Round-up: WSU considers opening med school, Denver hires undocumented teachers

WSU considers opening medical school in Spokane (AP): A projected need for more doctors has prompted Washington State University to consider opening a new medical school at its Spokane campus. Washington currently has one medical school — at the main UW campus in Seattle — and WSU officials say doctor shortages in Eastern Washington are creating an additional need.

Denver schools hire undocumented immigrants as teachers (AP): Denver Public Schools Superintendent Tom Boasberg says his district has hired two teachers who qualified to stay in the U.S. under President Obama’s Deferred Action for Childhood Arrivals policy. ”Anything that touches on immigration generates a level of attention and controversy,” he told the AP. “But for us, this is about finding the very best teachers for our kids.”

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April 12, 2014 at 7:00 PM

In their own words: Students talk about high-school counseling, applying to college

Education Lab’s latest story focuses on the changing role of high-school guidance counselors. As traditional counselors’ face increased workloads, programs like Seattle’s Rainier Scholars and the National College Advising Corps are providing disadvantaged students with one-on-one assistance as they navigate the college application process.

We recently asked several students — some from Rainier Scholars, some from the National College Advising Corps and some who have worked with traditional counselors — to tell us what they’ve experienced as they apply to college.

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0 Comments | More in News, Your voices | Topics: college counseling, higher ed, National College Advising Corps

April 12, 2014 at 6:45 PM

Rewind: Google+ Hangout on guidance counseling and college readiness

Watch a replay of our April 17 Education Lab Google+ Hangout about college readiness and guidance counseling. Our panelists were:  Jameil Butler, an adviser with the National College Advising Corps in Oakland Angela Tang, a regular school counselor at DeAnza High, in Richmond, Calif., where the Advising Corps has been at work for three years Zoey Salsbury, a student…

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0 Comments | More in News | Topics: college counseling, live chat, National College Advising Corps

April 12, 2014 at 9:00 AM

Tell a story about how you got into college at our May 20 Storytellers event

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Illustration by Boo Davis / The Seattle Times

Do you have an interesting story to share about getting into college or completing your degree? Education Lab is recruiting current students and recent grads to share short, inspirational tales about how they made a successful transition to higher education.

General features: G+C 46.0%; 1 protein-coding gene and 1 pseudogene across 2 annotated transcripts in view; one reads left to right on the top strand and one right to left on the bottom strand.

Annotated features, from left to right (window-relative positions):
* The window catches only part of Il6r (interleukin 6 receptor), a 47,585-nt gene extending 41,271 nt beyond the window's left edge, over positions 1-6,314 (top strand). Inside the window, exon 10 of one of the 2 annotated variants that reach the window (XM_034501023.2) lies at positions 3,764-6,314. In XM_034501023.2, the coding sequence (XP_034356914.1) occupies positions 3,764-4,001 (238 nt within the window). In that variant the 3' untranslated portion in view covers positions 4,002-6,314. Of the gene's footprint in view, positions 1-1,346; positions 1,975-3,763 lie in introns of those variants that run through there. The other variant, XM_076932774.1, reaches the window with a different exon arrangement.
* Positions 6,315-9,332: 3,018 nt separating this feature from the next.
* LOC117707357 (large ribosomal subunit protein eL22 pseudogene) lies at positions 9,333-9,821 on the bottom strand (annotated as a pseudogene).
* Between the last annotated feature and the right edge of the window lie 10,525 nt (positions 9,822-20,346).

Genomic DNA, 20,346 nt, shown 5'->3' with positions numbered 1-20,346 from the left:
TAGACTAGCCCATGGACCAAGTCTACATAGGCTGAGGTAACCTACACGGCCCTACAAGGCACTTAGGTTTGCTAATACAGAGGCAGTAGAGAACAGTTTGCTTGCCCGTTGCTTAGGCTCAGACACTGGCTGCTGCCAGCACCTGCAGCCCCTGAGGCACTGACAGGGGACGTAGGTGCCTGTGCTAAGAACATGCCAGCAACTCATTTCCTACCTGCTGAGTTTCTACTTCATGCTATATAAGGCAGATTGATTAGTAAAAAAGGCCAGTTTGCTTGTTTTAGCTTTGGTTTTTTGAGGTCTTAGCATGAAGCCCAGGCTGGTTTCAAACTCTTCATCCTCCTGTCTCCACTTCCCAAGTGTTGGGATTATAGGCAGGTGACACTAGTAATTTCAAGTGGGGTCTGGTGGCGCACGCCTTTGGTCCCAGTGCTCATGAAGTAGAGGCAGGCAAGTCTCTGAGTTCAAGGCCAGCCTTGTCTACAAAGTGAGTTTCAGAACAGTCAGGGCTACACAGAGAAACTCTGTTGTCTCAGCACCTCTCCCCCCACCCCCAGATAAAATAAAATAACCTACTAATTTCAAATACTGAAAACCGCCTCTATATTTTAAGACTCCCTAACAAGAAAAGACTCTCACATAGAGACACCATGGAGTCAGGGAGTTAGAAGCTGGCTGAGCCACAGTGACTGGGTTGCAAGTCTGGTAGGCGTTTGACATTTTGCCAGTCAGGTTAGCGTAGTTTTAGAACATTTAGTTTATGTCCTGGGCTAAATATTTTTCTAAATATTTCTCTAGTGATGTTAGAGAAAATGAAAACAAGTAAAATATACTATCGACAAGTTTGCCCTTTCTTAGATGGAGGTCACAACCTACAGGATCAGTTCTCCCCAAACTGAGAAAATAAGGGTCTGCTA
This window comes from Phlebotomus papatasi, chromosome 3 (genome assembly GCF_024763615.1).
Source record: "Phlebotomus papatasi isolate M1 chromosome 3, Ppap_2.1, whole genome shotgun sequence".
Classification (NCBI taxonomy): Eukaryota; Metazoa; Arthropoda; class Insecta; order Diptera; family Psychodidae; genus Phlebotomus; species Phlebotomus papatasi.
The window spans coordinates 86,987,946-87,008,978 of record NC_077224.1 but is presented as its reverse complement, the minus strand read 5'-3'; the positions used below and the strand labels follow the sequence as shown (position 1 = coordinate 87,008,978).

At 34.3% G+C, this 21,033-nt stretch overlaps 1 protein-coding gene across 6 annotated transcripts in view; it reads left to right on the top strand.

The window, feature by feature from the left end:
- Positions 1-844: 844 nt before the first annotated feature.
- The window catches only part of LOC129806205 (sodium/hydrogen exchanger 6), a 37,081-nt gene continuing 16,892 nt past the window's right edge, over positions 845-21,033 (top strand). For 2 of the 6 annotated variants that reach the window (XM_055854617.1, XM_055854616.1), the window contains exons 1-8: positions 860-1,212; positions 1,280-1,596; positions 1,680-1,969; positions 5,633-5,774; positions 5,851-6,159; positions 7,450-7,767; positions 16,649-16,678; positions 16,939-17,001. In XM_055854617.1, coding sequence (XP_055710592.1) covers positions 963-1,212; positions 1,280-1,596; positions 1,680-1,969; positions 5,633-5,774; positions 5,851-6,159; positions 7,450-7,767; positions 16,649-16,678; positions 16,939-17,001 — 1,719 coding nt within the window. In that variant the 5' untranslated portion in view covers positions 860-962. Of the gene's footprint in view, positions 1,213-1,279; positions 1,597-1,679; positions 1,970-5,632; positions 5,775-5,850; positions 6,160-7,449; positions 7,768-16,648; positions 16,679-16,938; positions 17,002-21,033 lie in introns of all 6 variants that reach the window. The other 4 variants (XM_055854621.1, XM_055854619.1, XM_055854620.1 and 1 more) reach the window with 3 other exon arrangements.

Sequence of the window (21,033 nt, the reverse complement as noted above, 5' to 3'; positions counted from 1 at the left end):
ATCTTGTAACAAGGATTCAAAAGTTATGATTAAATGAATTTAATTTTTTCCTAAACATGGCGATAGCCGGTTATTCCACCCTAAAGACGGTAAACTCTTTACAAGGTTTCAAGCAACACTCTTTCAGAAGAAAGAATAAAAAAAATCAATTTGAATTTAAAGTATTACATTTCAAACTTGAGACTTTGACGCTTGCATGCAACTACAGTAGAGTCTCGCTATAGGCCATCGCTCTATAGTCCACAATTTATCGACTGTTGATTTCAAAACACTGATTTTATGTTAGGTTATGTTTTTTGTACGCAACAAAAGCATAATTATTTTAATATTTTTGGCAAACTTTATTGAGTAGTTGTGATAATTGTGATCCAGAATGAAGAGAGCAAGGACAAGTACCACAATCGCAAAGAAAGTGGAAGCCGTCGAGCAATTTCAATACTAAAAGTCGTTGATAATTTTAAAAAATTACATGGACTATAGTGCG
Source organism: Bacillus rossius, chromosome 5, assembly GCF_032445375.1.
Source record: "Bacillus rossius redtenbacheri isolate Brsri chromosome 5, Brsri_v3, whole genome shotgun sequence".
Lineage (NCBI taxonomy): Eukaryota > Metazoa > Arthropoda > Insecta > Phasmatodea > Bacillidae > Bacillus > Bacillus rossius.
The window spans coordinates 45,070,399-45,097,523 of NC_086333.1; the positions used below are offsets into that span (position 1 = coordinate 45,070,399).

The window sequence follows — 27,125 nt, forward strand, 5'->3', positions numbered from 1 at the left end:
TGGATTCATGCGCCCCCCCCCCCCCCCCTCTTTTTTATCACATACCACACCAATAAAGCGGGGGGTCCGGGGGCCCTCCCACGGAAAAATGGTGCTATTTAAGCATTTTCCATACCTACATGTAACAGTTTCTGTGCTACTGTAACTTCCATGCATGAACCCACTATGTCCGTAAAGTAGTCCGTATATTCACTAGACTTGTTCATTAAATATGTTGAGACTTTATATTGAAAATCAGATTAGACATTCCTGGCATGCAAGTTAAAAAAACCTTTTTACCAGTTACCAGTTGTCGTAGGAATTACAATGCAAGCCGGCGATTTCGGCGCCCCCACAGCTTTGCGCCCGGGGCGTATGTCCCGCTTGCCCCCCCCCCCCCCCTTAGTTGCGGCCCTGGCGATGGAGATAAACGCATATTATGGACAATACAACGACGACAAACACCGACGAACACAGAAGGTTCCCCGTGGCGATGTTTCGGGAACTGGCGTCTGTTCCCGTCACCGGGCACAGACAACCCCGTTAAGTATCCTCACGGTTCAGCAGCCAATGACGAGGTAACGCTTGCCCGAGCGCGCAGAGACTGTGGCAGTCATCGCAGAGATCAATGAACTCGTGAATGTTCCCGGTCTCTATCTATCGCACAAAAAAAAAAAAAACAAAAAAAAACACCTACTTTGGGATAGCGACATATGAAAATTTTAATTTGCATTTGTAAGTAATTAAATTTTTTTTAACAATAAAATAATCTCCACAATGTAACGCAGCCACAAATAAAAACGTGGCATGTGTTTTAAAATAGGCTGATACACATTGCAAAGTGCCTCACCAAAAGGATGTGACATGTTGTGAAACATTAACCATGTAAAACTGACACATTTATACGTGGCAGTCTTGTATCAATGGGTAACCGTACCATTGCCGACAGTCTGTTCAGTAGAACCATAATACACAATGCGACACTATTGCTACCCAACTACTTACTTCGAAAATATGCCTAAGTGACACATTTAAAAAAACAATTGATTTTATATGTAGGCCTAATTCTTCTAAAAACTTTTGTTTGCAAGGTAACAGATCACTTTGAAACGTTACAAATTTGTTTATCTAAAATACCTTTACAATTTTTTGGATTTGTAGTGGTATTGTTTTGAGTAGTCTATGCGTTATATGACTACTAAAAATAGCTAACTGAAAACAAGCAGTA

Selected speakers will get coaching and appear at our May 20 event, Storytellers: How I Got through College,” at the Langston Hughes Performing Arts Institute.

Wondering what your story should be about? Here are a few questions you could address:

  • Was there a key person who helped you navigate a path to college? Who did you turn to for help the most? Tell us about this person and how he or she made college possible for you.
  • What was the biggest challenge you faced in getting into college or completing your degree? How did you overcome this obstacle?
  • What did you think college would be like when you were younger? How did your preconceived ideas of campus life change during your college career? What do you wish you would have known before you applied and enrolled?
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0 Comments | More in News, Your voices | Topics: college counseling, higher ed

April 12, 2014 at 9:00 AM

Join us at our May 20 event ‘Storytellers: How I got into college’

Photo by Mike Siegel / The Seattle Times

Photo by Mike Siegel / The Seattle Times

Are you a student dreaming of a degree but wondering how to get there? A parent wondering how to help your child get into college?

Join Education Lab and Road Map Project on Tuesday, May 20, at the Langston Hughes Performing Arts Institute for a night of storytelling about higher education. Current students and recent grads will deliver powerful individual stories about how they navigated the college application process and finished their degrees.

All storytellers will also be available after the show to answer your questions and provide resources for going to college.

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0 Comments | More in News, Your voices | Topics: college counseling, National College Advising Corps, Rainier Scholars